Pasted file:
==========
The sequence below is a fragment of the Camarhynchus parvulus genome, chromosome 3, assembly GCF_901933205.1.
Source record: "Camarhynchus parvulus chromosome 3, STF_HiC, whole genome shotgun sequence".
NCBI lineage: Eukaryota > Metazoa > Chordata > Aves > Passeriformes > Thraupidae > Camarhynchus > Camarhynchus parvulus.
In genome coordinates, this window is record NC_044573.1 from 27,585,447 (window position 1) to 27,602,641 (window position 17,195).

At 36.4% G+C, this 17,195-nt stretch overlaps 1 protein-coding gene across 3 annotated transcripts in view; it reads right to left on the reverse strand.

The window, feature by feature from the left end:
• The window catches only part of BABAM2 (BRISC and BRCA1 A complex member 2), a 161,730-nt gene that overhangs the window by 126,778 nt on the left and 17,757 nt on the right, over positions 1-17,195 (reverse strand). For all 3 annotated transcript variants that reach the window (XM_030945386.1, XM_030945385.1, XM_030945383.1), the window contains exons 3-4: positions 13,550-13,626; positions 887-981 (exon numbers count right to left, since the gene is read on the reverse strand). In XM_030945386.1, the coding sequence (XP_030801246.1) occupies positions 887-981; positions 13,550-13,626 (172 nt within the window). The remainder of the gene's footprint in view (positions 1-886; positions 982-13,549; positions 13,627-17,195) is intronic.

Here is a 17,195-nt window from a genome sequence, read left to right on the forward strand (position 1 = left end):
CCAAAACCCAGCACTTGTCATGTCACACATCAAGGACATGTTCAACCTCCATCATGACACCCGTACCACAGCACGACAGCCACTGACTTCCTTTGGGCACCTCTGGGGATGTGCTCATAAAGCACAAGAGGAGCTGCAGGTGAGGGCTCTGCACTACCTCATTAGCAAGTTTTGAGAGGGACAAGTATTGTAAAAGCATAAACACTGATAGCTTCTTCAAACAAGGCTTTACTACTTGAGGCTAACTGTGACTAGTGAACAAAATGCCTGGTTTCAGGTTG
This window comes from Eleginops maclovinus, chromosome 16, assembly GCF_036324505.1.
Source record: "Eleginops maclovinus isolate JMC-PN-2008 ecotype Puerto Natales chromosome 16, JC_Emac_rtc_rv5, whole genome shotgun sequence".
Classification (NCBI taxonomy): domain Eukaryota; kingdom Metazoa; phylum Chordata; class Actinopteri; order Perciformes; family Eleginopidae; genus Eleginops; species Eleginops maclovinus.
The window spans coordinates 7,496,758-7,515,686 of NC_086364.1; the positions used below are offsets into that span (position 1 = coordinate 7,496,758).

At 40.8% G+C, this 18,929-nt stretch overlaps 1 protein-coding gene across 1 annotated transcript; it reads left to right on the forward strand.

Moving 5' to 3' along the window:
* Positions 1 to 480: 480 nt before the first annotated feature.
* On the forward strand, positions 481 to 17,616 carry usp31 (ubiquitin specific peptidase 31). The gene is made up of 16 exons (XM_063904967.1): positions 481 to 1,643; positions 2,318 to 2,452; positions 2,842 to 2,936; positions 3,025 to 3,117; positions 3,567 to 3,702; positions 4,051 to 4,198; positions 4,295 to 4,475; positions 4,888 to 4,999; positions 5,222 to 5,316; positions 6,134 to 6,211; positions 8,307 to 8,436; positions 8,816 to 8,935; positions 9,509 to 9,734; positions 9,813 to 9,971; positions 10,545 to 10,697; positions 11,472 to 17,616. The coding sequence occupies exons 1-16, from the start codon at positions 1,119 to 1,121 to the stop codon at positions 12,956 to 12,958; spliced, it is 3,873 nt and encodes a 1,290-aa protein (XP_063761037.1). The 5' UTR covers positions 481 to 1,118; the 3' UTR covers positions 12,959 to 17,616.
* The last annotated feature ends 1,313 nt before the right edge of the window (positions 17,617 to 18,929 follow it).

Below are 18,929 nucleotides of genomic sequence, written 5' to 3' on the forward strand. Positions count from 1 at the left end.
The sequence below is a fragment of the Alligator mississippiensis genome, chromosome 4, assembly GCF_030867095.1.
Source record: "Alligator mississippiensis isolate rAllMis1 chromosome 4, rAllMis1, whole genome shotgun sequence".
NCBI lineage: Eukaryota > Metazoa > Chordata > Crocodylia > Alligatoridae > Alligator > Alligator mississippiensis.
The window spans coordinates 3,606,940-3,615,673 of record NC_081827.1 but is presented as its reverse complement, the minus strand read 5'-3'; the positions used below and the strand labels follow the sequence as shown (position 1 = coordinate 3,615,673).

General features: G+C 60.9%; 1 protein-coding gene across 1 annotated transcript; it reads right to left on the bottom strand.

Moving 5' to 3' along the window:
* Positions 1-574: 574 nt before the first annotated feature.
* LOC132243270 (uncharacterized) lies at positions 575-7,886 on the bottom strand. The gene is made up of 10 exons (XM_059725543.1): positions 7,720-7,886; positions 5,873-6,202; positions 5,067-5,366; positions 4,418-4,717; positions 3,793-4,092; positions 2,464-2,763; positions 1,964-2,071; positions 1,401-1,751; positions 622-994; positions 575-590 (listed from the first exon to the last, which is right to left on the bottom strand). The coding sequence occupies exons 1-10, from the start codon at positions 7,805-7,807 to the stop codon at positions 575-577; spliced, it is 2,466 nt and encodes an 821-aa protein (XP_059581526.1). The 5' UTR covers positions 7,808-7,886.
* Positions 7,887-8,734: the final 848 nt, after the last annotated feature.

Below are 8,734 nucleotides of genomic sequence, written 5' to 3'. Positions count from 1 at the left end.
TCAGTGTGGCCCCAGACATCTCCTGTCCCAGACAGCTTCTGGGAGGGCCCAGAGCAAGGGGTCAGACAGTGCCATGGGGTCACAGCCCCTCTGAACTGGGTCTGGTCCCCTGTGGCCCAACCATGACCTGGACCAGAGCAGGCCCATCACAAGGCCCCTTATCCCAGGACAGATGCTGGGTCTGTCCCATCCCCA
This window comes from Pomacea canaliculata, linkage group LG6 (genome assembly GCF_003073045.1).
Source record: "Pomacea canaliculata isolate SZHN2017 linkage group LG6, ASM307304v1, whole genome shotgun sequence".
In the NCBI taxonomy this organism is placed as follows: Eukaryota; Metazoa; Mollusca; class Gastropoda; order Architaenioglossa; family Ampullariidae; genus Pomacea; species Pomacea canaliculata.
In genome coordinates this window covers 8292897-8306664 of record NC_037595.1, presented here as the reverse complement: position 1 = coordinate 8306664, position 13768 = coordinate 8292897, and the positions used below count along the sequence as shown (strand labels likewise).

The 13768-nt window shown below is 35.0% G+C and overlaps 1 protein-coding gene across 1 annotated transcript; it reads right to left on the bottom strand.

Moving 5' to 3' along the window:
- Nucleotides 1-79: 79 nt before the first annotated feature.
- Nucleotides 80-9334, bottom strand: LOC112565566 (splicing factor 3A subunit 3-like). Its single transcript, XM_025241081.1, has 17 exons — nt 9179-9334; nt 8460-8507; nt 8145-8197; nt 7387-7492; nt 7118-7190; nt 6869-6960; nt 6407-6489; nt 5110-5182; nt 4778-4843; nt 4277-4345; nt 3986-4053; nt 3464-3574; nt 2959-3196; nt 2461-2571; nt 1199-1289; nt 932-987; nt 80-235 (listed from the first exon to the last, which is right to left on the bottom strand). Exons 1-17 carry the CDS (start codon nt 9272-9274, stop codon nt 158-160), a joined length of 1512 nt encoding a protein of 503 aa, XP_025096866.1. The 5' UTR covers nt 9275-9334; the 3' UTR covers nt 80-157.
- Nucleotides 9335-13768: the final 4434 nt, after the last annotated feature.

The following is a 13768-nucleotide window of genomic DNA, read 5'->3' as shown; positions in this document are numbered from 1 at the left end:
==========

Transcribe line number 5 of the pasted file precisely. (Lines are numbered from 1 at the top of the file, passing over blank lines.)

At 36.4% G+C, this 17,195-nt stretch overlaps 1 protein-coding gene across 3 annotated transcripts in view; it reads right to left on the reverse strand.